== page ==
At the end of the encoding, you will see the CRC proofs for every track, which reassure you of the data integrity:

During your encoding, you might experience reading errors. Exact Audio Copy does what no other programs do, it interpolates out of a series of re-reads the best possible match, and offers you that way the best result on very damaged CD's. Here is how it looks, when errors are corrected:

Of course, the encoding will be very slow, since the software reads repeatedly the data to estabilish the best match, please be patient.

 

Comments about the Various Artists option

If you want to have all the data in one place, you will have to do your best to make it that way. Either use the checkbox "Various Artists" or type it in in the CD title. Do not accept just "Various", as some CD's are in the freedb database. Also, when you encode such a CD, use the alternate naming convention:

After you convert the CD, you might realize that the artist name is duplicated in the file name, that can happen. You can use then some MP3 tag editor to correct the tags values, so the artist name will be in the right tag.

If you have to enter the artist name manually, since it was not correctly entered in the freedb database, make it look like in the following screen. Exact Audio Copy offers you the chance to separate the Artist Name from the Track Name with a forward slash, look in the example below.

You have to understand that the freedb has a lot of good information, but often it is erroneously entered. You can, and should edit the entries manually.

The second phase, which is the command line encoding, will look as follows:

 

Perl makes batch conversion a breeze

It is good to have the music in the best possible quality, but most portable MP3 players have limited space. Also, on the road, due to the surrounding noise, you can use a lower quality and still be happy. You can use a perl script to go through your directory structure, and re-convert the files to the resolution you want.

You will need Perl installed, and one module from CPAN: MP3::Info

Here is what I use to reconvert the archive files, into MP3's for the road. Most of the times I am using the 130 KBit VBR encoding scheme:

   cd c:\media.convert\
   c:\convert.pl . 130

Save the following script as c:\convert.pl

#!perl -w
use strict;
use vars qw($OS);
use Cwd;
use Config;
use MP3::Info;
unless($OS){unless($OS = $^O){$OS=$Config::Config{'osname'}}}

process(@ARGV);

sub process {
  $|++;
  my $Path   = shift || die "No path provided";
  my $Params = shift || '';
  if ($Path eq '.') {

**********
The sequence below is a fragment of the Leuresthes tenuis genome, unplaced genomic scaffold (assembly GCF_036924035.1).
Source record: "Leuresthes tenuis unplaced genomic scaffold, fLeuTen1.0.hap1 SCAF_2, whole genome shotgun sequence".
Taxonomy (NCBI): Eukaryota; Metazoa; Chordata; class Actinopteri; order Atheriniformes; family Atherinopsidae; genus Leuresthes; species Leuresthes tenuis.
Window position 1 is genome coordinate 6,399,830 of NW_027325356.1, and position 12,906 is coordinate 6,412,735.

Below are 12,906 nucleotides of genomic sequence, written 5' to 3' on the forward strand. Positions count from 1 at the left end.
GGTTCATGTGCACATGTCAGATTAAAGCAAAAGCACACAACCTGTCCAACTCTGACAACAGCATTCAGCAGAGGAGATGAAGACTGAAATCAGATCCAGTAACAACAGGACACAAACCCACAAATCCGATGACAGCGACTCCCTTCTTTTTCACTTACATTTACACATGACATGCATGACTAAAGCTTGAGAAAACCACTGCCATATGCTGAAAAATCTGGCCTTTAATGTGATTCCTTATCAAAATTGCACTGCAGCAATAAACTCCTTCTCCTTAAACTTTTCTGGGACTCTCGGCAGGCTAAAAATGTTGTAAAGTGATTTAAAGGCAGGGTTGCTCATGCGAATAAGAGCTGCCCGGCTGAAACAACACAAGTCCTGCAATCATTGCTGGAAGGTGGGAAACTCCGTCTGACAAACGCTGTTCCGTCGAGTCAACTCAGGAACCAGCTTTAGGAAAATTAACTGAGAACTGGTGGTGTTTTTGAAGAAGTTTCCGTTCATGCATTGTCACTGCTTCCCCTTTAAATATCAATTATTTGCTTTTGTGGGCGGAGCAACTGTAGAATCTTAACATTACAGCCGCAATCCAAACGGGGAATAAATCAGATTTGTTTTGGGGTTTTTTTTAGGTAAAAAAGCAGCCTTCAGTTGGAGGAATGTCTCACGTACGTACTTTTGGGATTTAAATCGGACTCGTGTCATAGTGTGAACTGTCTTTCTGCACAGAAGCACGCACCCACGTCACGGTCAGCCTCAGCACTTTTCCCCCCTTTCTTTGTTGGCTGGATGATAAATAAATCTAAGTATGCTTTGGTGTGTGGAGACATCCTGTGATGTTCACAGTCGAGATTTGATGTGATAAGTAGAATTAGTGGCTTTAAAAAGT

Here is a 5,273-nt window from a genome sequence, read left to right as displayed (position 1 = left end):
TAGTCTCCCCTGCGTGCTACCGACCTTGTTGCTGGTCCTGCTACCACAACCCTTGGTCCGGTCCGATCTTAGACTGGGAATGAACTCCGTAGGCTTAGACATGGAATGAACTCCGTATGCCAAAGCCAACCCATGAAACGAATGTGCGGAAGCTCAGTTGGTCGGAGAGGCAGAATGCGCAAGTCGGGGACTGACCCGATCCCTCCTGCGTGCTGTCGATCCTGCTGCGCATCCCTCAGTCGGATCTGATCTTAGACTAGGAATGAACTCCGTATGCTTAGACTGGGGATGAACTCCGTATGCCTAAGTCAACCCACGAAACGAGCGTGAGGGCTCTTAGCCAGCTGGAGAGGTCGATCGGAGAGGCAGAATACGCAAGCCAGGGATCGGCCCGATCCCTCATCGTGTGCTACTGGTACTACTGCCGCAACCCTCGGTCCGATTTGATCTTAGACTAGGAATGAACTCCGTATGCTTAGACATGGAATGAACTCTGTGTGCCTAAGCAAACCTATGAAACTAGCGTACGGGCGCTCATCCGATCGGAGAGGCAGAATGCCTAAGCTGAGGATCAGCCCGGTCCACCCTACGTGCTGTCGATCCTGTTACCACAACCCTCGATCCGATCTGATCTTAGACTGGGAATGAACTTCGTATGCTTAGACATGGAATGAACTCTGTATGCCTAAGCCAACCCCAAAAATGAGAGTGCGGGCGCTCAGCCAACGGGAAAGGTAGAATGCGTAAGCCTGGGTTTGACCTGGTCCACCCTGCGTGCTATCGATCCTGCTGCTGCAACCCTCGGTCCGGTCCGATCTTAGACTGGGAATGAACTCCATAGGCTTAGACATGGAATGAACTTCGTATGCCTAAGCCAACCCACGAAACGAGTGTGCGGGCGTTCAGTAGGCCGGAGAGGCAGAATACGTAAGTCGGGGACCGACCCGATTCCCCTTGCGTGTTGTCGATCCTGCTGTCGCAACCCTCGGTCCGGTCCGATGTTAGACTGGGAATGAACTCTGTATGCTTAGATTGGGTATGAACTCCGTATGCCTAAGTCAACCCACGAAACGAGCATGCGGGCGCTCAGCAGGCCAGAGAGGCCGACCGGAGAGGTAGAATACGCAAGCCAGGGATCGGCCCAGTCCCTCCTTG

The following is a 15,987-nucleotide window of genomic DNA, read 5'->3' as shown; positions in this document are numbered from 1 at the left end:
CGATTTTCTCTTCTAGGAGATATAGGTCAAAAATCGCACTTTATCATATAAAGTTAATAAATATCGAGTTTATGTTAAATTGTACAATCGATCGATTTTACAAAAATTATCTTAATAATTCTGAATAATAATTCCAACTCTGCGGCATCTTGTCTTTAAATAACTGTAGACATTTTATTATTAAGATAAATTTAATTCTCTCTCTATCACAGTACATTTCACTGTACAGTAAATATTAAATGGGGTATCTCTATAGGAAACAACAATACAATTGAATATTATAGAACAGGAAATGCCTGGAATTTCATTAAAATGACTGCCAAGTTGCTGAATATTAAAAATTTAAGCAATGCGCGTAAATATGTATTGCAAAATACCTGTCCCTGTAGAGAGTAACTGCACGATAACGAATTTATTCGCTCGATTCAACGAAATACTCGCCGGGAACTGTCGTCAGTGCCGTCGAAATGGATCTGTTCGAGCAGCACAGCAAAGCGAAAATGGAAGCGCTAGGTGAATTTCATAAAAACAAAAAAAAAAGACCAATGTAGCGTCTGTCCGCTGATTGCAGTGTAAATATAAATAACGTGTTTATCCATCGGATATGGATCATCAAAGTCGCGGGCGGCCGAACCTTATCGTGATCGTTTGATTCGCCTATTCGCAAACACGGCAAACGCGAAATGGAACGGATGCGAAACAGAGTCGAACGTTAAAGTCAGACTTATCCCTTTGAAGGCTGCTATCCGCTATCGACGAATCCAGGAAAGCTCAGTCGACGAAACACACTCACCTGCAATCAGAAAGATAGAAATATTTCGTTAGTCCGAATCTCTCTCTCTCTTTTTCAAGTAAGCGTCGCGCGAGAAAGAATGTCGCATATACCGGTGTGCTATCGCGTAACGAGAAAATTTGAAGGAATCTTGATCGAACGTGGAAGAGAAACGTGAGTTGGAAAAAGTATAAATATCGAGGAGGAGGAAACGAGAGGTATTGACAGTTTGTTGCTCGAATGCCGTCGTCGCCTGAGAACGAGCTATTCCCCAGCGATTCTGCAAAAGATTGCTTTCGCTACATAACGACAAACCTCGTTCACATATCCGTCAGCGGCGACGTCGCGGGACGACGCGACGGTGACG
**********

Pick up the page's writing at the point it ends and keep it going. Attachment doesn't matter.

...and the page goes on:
$Path = getcwd();
    $Path =~ s/\/$//;
  }
  die "Invalid path provided: $Path" if ! -e $Path || ! -d $Path;
  if (! $Params) {
    print "You did not provide an encoding resolution.\n";
    $Params = 130;
  }
  $Params = '--alt-preset '.$Params if $Params =~ /^\w+$/;
  
  print qq~The files in $Path will be converted using $Params.
You have 5 seconds to stop this...\n~;
  sleep 5;
  $Params .= ' --add-id3v2' if $Params !~ /--add-id3v2/;
  WorkDir($Path, $Params);
}

sub WorkDir {
  my ($File);
  my $Path   = shift;
  my $Params = shift;
  opendir (DIR, $Path) or die "Can't open $Path:. ".$!;
  my @Files = sort grep(!/^\.\.?$/, readdir(DIR));
  closedir (DIR);
  FILE: foreach $File(@Files) {
    if (-d "$Path/$File") {WorkDir("$Path/$File", $Params); next FILE};
    if ($File =~ /\.mp3$/oi) {
      my $FullFile = "$Path/$File";
      my $TempFile = "$Path/temp.mp3";
      unlink($TempFile) if -e $TempFile;
      EncodeFile($FullFile, $TempFile);
      if (! -e $TempFile) {
        print "Encode failed on: $TempFile\n";
      }
      else {
        unlink($FullFile);
        rename ($TempFile, $FullFile) || die "could not rename $TempFile to $FullFile";
        print "Converted $FullFile\n";
      }
    }
    elsif ($File =~ /(.+)\.wav$/oi) {
      my $FullFile = "$Path/$1.mp3";
      my $TempFile = "$Path/$File";
      EncodeFile($TempFile, $FullFile);
      if (! -e $FullFile) {
        print "Encode failed on: $TempFile -> $FullFile\n";
      }
      else {
        unlink $TempFile;
      }
    }
  }
}

sub EncodeFile {
  my ($x, $tag);
  my $Source = shift;
  my $Target = shift;
  my $Params = shift;
  my $DefaultTag = {
    TITLE    => '',
    YEAR     => '2004',
    ARTIST   => '',
    ALBUM    => '',
    GENRE    => 'Rock',
    TRACKNUM => '',
    COMMENT  => '',
  };
  if ($Source =~ /([^\/]+)\/([^\/]+)\/(\d+)\s*-\s*([^\/]+)\.w+$/oi) {
    $DefaultTag->{ARTIST}   = $1;
    $DefaultTag->{ALBUM}    = $2;
    $DefaultTag->{TRACKNUM} = $3;
    $DefaultTag->{TITLE}    = $4;
  }
  elsif ($Source =~ /Various Artists\/([^\/]+)\/(\d+)\s*(\.|-)\s*([^\/]+)\.w+$/oi) {
    $DefaultTag->{ALBUM}    = $1;
    $DefaultTag->{TRACKNUM} = $2;
    my $Title = $3;
    $DefaultTag->{ARTIST}   = 'Various Artists';
    $DefaultTag->{TITLE}    = $Title;
    if ($Title =~ /([^.]+)\s+\.\s+(.+)/ ||
        $Title =~ /([^\-]+)\s+-\s+(.+)/) {
      $DefaultTag->{ARTIST} = $1;
      $DefaultTag->{TITLE}  = $2;
    }
  }
  
  if ($Source =~ /\.wav$/oi) {
    $tag = $DefaultTag;
  }
  else {
    $tag = get_mp3tag($Source) || {};
  }
  my @MP3Params = qw(TITLE YEAR ARTIST ALBUM GENRE TRACKNUM COMMENT);
  foreach $x(@MP3Params) {
    $tag->{$x} = $DefaultTag->{$x} if ! exists $tag->{$x};
    $tag->{$x} =~ s/\s+$//;
    $tag->{$x} =~ s/^\s+//;
    $tag->{$x} =~ s/\s+/ /;
    $tag->{$x} =~ s/"/'/g;
  }
  $Params .= qq~ --tt "$tag->{'TITLE'}"~;
  $Params .= qq~ --ty "$tag->{'YEAR'}"~;
  $Params .= qq~ --ta "$tag->{'ARTIST'}"~;
  $Params .= qq~ --tl "$tag->{'ALBUM'}"~;
  $Params .= qq~ --tg "$tag->{'GENRE'}"~;
  $Params .= qq~ --tn "$tag->{'TRACKNUM'}"~;
  $Params .= qq~ --tc "$tag->{'COMMENT'}"~;
  if ($OS =~ /win/i) {
    $Source =~ s/\//\\/g;
    $Target =~ s/\//\\/g;
  }
  `lame $Params "$Source" "$Target"`;
  return;
}

 

Final comments

Please read this page multiple times. Make sure you understand how things get configured. Email me if you have questions.